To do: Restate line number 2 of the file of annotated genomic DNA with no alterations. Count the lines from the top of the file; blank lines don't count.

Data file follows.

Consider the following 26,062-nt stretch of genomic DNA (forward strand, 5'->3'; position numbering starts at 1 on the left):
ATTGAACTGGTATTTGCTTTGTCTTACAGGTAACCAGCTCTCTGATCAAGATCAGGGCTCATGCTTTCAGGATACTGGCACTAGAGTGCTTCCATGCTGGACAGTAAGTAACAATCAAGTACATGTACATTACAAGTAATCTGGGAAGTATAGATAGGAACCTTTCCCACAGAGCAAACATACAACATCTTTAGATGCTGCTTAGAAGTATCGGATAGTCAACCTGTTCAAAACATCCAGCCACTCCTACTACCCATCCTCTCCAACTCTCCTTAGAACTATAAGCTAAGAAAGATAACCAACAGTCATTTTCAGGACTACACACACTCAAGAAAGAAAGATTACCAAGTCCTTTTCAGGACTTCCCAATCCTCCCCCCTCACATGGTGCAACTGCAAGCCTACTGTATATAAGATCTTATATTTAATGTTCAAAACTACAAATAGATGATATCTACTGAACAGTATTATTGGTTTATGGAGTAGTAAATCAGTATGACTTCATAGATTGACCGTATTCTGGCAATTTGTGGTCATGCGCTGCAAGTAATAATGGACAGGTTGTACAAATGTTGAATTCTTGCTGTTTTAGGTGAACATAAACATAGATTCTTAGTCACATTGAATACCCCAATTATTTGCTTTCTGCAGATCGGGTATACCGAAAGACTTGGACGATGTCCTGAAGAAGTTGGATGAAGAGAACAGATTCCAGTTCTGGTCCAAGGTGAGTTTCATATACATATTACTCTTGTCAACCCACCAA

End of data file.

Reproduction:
ATTGAACTGGTATTTGCTTTGTCTTACAGGTAACCAGCTCTCTGATCAAGATCAGGGCTCATGCTTTCAGGATACTGGCACTAGAGTGCTTCCATGCTGGACAGTAAGTAACAATCAAGTACATGTACATTACAAGTAATCTGGGAAGTATAGATAGGAACCTTTCCCACAGAGCAAACATACAACATCTTTAGATGCTGCTTAGAAGTATCGGATAGTCAACCTGTTCAAAACATCCAGCCACTCCTACTACCCATCCTCTCCAACTCTCCTTAGAACTATAAGCTAAGAAAGATAACCAACAGTCATTTTCAGGACTACACACACTCAAGAAAGAAAGATTACCAAGTCCTTTTCAGGACTTCCCAATCCTCCCCCCTCACATGGTGCAACTGCAAGCCTACTGTATATAAGATCTTATATTTAATGTTCAAAACTACAAATAGATGATATCTACTGAACAGTATTATTGGTTTATGGAGTAGTAAATCAGTATGACTTCATAGATTGACCGTATTCTGGCAATTTGTGGTCATGCGCTGCAAGTAATAATGGACAGGTTGTACAAATGTTGAATTCTTGCTGTTTTAGGTGAACATAAACATAGATTCTTAGTCACATTGAATACCCCAATTATTTGCTTTCTGCAGATCGGGTATACCGAAAGACTTGGACGATGTCCTGAAGAAGTTGGATGAAGAGAACAGATTCCAGTTCTGGTCCAAGGTGAGTTTCATATACATATTACTCTTGTCAACCCACCAA